Compromise may be part of a sustainable solution to whale hunting

Leah and grad student examine a sample

The past 30 years of the International Whaling Commission’s conversation has been stalled by disagreement on the ethics of killing whales, according to sustainability scientist Leah Gerber. Gerber, who is founding director of ASU’s Center for Biodiversity Outcomes, floated the idea of a compromise with whaling nations in the September issue of scientific journal Frontiers in Ecology and the Environment.

Changing course and allowing Iceland, Japan and Norway to legally hunt under regulations and monitoring might break the current stalemate. Currently, Japan whales under a loophole allowing for scientific research. The other two countries hunt whales commercially in protest of the ban.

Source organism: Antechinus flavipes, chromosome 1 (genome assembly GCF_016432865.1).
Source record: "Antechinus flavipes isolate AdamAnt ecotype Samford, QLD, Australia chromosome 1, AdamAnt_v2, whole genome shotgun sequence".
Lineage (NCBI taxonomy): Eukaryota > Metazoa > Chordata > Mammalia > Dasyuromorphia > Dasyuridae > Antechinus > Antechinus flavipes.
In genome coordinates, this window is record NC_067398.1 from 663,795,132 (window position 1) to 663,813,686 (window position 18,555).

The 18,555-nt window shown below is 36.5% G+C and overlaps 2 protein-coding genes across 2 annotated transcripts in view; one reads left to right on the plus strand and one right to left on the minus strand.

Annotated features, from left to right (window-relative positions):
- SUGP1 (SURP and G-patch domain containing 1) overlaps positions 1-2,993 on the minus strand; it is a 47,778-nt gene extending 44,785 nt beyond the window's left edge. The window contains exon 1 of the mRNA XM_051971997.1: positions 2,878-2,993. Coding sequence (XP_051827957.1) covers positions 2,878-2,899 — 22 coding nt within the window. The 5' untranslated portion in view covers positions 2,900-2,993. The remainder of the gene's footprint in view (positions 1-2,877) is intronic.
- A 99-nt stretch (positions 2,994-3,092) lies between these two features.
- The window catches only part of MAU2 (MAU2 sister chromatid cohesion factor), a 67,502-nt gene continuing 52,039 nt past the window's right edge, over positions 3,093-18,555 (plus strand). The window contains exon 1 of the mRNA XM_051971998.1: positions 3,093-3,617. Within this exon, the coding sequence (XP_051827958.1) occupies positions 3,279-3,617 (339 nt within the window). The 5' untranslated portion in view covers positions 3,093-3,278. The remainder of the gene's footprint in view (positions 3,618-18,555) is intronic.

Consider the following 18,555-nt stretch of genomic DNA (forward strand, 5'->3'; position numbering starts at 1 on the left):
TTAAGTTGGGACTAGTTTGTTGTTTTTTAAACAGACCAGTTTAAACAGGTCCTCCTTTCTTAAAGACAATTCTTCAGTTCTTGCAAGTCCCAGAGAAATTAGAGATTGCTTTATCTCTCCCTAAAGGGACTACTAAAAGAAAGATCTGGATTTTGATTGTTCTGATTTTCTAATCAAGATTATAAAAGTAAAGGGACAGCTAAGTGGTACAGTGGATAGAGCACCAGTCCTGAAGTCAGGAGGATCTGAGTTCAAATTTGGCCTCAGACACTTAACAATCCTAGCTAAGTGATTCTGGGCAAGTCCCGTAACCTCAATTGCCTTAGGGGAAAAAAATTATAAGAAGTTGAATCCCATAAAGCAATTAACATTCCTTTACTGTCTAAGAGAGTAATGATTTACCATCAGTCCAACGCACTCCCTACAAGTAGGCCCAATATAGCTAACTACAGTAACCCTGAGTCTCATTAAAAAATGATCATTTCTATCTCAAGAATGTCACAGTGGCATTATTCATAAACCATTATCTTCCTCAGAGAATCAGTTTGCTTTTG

“If our common goal is a healthy and sustainable population of whales, let’s find a way to develop strategies that achieve that,” Gerber said. “That may involve agreeing to a small level of take. That would certainly be a reduced take to what’s happening now.”